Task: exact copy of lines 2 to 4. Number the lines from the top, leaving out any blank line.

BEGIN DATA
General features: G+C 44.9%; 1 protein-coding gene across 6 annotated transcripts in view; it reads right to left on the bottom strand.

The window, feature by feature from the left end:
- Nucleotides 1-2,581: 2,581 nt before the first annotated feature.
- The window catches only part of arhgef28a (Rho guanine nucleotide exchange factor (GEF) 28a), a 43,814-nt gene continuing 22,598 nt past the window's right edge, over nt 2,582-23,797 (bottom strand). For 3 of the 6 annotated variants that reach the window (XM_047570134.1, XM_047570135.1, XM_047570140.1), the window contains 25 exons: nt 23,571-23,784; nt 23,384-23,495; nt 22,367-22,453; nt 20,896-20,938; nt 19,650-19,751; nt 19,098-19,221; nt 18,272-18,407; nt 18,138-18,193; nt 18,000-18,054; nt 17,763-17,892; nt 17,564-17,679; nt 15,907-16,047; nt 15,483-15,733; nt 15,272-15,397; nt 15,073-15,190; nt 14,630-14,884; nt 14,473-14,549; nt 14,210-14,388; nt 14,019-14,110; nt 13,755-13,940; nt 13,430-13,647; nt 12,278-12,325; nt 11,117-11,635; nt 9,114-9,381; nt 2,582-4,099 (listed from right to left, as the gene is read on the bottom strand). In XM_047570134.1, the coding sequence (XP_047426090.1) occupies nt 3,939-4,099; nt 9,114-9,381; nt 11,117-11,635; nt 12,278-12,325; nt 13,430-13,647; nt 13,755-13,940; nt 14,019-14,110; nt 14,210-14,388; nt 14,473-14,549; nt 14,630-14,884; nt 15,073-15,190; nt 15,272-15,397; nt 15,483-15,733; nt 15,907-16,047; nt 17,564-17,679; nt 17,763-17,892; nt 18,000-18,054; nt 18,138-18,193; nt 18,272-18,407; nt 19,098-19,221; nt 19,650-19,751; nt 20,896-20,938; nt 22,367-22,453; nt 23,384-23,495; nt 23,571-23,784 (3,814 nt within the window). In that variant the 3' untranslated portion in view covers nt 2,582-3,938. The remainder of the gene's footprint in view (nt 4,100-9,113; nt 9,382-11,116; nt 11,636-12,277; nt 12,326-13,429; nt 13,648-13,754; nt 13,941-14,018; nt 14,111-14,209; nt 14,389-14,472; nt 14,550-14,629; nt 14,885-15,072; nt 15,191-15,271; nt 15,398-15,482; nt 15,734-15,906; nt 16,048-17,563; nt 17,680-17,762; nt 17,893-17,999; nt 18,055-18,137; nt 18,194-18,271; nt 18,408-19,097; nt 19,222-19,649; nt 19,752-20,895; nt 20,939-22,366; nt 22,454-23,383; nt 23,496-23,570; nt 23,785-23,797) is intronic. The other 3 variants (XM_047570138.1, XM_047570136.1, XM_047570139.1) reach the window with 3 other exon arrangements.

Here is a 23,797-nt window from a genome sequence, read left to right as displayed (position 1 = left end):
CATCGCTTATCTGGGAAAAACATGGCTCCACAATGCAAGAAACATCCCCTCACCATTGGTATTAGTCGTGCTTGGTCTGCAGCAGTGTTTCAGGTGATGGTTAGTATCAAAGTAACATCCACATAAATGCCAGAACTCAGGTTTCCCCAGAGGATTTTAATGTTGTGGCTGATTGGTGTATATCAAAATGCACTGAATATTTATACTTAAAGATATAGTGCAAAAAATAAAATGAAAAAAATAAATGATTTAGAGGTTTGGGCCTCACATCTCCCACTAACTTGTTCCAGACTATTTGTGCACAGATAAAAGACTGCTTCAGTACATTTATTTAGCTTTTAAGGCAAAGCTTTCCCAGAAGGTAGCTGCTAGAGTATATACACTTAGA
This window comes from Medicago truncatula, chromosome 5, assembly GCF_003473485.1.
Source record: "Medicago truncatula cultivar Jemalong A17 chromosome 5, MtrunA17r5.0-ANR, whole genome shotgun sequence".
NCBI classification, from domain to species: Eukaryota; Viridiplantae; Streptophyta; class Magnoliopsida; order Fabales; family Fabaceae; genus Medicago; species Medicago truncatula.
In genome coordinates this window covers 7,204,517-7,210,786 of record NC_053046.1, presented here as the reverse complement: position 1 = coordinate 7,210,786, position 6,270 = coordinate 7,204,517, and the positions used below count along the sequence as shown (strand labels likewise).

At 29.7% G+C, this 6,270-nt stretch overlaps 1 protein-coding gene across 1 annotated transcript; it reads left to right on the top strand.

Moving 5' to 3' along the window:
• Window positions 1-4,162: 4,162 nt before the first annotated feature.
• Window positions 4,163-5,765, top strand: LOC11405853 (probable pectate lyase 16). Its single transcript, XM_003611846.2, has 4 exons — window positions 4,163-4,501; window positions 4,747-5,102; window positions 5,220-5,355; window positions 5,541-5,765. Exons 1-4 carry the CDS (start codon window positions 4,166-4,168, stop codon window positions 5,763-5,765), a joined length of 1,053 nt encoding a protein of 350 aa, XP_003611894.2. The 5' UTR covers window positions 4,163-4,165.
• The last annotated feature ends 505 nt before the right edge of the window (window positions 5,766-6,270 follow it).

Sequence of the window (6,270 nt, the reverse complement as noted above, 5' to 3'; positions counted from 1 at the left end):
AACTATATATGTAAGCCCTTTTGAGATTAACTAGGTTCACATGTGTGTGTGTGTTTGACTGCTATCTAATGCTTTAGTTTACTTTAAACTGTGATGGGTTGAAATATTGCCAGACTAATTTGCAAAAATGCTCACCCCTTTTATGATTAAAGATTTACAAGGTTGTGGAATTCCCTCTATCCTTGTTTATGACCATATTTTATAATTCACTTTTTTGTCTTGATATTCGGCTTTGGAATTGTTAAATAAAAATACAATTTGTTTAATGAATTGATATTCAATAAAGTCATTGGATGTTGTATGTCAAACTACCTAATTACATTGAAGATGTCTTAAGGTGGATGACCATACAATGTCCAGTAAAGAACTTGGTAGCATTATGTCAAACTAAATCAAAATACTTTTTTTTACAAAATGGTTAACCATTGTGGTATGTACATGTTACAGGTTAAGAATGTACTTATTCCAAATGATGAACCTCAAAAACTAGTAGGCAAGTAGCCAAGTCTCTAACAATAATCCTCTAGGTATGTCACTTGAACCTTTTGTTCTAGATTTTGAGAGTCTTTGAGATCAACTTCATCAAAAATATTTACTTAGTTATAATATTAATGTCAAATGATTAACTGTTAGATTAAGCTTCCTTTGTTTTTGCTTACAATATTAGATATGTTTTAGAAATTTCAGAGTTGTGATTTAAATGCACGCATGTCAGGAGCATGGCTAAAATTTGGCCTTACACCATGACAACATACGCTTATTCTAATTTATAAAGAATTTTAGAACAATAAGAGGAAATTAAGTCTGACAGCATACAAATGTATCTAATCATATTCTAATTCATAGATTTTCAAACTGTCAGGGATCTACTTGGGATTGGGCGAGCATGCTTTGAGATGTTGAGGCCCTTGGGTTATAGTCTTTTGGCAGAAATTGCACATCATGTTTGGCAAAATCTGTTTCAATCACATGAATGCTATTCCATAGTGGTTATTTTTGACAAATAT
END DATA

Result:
The window, feature by feature from the left end:
- Nucleotides 1-2,581: 2,581 nt before the first annotated feature.
- The window catches only part of arhgef28a (Rho guanine nucleotide exchange factor (GEF) 28a), a 43,814-nt gene continuing 22,598 nt past the window's right edge, over nt 2,582-23,797 (bottom strand). For 3 of the 6 annotated variants that reach the window (XM_047570134.1, XM_047570135.1, XM_047570140.1), the window contains 25 exons: nt 23,571-23,784; nt 23,384-23,495; nt 22,367-22,453; nt 20,896-20,938; nt 19,650-19,751; nt 19,098-19,221; nt 18,272-18,407; nt 18,138-18,193; nt 18,000-18,054; nt 17,763-17,892; nt 17,564-17,679; nt 15,907-16,047; nt 15,483-15,733; nt 15,272-15,397; nt 15,073-15,190; nt 14,630-14,884; nt 14,473-14,549; nt 14,210-14,388; nt 14,019-14,110; nt 13,755-13,940; nt 13,430-13,647; nt 12,278-12,325; nt 11,117-11,635; nt 9,114-9,381; nt 2,582-4,099 (listed from right to left, as the gene is read on the bottom strand). In XM_047570134.1, the coding sequence (XP_047426090.1) occupies nt 3,939-4,099; nt 9,114-9,381; nt 11,117-11,635; nt 12,278-12,325; nt 13,430-13,647; nt 13,755-13,940; nt 14,019-14,110; nt 14,210-14,388; nt 14,473-14,549; nt 14,630-14,884; nt 15,073-15,190; nt 15,272-15,397; nt 15,483-15,733; nt 15,907-16,047; nt 17,564-17,679; nt 17,763-17,892; nt 18,000-18,054; nt 18,138-18,193; nt 18,272-18,407; nt 19,098-19,221; nt 19,650-19,751; nt 20,896-20,938; nt 22,367-22,453; nt 23,384-23,495; nt 23,571-23,784 (3,814 nt within the window). In that variant the 3' untranslated portion in view covers nt 2,582-3,938. The remainder of the gene's footprint in view (nt 4,100-9,113; nt 9,382-11,116; nt 11,636-12,277; nt 12,326-13,429; nt 13,648-13,754; nt 13,941-14,018; nt 14,111-14,209; nt 14,389-14,472; nt 14,550-14,629; nt 14,885-15,072; nt 15,191-15,271; nt 15,398-15,482; nt 15,734-15,906; nt 16,048-17,563; nt 17,680-17,762; nt 17,893-17,999; nt 18,055-18,137; nt 18,194-18,271; nt 18,408-19,097; nt 19,222-19,649; nt 19,752-20,895; nt 20,939-22,366; nt 22,454-23,383; nt 23,496-23,570; nt 23,785-23,797) is intronic. The other 3 variants (XM_047570138.1, XM_047570136.1, XM_047570139.1) reach the window with 3 other exon arrangements.